My last sentence needs to be rewritten: If the atoning work of Christ and the soteric blessings we possess in him (new life, forgiveness, justification, adoption, glorification) do not constitute the total fulfillment of God's promises to Israel, then wouldn't you have to affirm a future restoration for national Israel?


Genesis 3:15 (the seed of the woman who crushes the serpent’s head but whose heel is bruised in the process)

It is clear to me that this did not happen simultaneously. Yes, there was a victory (for humans) in the pierced heel but the crushing of the head seems to refer to a greater sphere than that of humans.

In my thinking the two events are separate and both refer to the "hours" of Christ. Jn. 2.4 is an "hour" where Christ would provide the wine: referencing the kingdom. The other "hour" is the time of crucifixion.

Phil Ledgerwood

Hi Lee,

Thanks for the response. When I say "systematics," I suppose I mean that as shorthand for "the topical articulation of theological categories as summaries of doctrinal statements," so in its most basic form, creeds would be systematic documents, but I have in mind more of a popular conception of systematics. For example, if you walked up to Joe Reformed and said, "What is justification?" he might give you the Catechism, or he might give you an ad hoc summary statement, but what he probably won't do is recite the biblical narrative of Israel's vindication in history.

By contrast, BT focuses on God's revelation in history, which is how the Bible itself was written and received. Systematics should be derived from and critiqued by this process of inquiry and not represent targets that BT should hit. 90% of Reformed sermons go the other way on that, but I perceive that as a weakness.

I didn't quite follow how Matt. 1 unites Israel's corporate salvation in history and someone's individual redemption. Surely Matt. 1 is entirely about Israel being saved in history from her sins. Jesus came to save -his people- from -their- sins in Matt. 1, and being saved from their sin meant deliverance from exile and the renewal of Israel. Matthew 1 does not Jesus came to save you from your sins so you won't go to Hell. While we might theologically draw out those individual implications from this, it isn't in that particular text (although it may be in others).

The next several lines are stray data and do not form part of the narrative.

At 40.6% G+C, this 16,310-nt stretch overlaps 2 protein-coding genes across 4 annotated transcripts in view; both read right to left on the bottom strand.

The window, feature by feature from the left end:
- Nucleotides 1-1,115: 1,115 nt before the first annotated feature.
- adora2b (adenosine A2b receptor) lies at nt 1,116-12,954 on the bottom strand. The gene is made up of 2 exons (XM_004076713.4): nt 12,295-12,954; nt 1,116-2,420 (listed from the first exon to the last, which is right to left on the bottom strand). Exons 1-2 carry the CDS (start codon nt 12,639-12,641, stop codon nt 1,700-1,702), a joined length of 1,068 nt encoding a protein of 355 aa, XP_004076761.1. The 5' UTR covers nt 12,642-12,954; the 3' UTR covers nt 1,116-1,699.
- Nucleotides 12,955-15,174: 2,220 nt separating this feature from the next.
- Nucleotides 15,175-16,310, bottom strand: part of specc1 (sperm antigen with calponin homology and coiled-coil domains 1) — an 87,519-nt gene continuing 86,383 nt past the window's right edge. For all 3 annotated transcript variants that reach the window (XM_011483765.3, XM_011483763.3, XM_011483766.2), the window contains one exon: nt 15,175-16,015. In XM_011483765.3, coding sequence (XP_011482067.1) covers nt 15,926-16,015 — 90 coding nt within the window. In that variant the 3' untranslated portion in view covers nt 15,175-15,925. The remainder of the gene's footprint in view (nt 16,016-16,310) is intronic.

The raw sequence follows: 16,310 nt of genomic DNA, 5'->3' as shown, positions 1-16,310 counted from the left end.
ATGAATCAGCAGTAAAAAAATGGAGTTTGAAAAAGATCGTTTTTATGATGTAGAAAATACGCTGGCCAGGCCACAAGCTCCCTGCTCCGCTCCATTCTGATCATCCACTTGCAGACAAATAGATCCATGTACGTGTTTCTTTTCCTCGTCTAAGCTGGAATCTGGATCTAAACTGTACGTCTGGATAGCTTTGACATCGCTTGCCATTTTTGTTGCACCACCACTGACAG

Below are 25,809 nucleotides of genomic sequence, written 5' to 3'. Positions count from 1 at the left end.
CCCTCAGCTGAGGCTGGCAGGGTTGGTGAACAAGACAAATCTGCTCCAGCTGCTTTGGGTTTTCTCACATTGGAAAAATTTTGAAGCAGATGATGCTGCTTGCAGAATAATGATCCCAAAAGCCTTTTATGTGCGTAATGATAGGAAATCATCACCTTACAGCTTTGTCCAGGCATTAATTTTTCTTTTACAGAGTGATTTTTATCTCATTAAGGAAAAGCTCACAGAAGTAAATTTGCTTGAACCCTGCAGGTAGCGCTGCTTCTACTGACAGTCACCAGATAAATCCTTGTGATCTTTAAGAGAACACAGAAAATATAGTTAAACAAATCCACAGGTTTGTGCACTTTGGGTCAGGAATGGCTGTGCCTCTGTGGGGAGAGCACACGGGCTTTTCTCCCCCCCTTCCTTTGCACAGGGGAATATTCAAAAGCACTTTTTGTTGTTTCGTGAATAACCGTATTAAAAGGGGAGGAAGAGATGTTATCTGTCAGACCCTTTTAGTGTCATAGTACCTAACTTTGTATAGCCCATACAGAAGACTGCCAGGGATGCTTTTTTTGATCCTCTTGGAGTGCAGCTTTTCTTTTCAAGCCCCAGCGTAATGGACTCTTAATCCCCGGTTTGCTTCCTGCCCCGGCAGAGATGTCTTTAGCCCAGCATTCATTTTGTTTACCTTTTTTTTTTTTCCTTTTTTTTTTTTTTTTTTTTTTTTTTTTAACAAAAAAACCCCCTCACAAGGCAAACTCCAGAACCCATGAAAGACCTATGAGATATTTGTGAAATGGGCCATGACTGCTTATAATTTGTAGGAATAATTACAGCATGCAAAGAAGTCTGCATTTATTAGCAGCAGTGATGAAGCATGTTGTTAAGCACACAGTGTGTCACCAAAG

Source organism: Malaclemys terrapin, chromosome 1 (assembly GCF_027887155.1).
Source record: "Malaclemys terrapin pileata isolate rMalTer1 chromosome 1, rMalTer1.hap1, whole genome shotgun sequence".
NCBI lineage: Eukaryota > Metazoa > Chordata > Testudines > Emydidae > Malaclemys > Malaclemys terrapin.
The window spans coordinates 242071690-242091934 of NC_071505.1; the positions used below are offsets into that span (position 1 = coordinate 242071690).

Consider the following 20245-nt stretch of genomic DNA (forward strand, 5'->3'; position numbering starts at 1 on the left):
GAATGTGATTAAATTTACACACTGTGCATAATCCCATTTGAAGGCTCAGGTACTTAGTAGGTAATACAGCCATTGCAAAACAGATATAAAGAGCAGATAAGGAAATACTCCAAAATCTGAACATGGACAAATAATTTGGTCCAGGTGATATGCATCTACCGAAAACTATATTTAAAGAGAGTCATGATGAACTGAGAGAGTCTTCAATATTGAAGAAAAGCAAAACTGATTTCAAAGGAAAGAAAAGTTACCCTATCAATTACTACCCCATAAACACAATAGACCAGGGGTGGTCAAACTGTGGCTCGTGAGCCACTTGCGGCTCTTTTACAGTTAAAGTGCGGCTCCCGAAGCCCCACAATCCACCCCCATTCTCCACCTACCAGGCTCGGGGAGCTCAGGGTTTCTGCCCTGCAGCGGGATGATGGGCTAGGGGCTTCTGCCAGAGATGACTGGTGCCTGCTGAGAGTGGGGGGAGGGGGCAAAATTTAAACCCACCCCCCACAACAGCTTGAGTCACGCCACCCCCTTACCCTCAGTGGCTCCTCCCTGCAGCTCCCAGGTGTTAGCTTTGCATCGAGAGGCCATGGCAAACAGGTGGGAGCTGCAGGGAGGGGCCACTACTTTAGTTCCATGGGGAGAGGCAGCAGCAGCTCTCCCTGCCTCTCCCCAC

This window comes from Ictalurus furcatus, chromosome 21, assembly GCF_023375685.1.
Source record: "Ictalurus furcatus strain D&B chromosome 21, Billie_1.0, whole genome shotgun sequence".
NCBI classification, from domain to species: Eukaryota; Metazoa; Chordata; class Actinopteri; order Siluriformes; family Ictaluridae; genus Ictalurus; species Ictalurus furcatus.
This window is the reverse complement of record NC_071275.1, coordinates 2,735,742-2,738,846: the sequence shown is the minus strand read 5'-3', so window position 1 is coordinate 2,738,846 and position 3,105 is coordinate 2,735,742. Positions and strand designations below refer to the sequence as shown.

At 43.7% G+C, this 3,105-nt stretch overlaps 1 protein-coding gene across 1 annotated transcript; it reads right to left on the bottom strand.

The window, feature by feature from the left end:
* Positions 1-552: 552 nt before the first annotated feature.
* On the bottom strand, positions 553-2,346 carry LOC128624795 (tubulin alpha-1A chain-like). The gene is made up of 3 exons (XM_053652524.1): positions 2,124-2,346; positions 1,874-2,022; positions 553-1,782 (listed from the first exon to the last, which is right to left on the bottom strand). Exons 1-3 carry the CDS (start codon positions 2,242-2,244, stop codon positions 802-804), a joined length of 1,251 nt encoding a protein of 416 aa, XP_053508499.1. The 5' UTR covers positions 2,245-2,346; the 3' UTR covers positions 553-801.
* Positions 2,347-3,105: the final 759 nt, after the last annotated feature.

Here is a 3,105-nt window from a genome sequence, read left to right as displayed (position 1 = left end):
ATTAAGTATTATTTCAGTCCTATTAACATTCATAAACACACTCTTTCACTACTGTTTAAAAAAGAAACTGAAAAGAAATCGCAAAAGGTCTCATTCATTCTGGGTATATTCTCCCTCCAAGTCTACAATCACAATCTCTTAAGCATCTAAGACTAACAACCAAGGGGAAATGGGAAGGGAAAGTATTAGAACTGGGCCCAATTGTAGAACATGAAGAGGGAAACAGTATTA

This actually is a good demonstration of what I see as the core weakness of Treat's work. We can't let Matt. 1 be about Israel's salvation in history and use that to critique our ideas of atonement. Somehow, Matt. 1 has to be about individual salvation because that is the central problem dealt with in most systematic articulations of salvation.

It isn't dispensationalism because God's salvation of His people has always been primarily corporate and historical, and this includes the inclusion of the Gentiles into His covenant people. I'm having trouble coming up with a verse that talks about salvation in individual, trans-historical terms, but there probably is one somewhere.

What -would- have been a good project for Treat is a similar, but slightly modified one, where he went, "We're going to look at how the overarching theme of the Bible is God and His kingdom, and we'll find that the implications of that line up with traditional systematic statements about atonement." But instead, here's the narrative about the kingdom, and here's the penal substitutionary theory of atonement, and we have to make these match. No, we don't. If they do end up matching, terrific. But making them match is not a valid project. This is how you end up with a Confession of Faith that is de facto infallible.

Phil Ledgerwood

Reading back over your comment, I don't think I addressed your point about Christ's work being the total fulfillment of God's promises to Israel.

Ultimately, Christ's work is what brings about the fulfillment of God's promises to Israel. I don't think either of us would say Christ's work in the NT is the complete fulfillment of those promises, because then we wouldn't be looking for a new heavens and earth, corporate resurrection, fullness of the elect coming in, final destruction of sin and evil, etc.

At the same time, the fulfillment of God's promises to Israel are not soterical abstractions. It is the creation of the new people of God apart from Torah in these Christ-communities scattered throughout the nations that is the promised restoration of Israel, and our individual union with Christ is derived from and finds meaning in being part of that picture. My individual redemption is not the final goal of kingdom.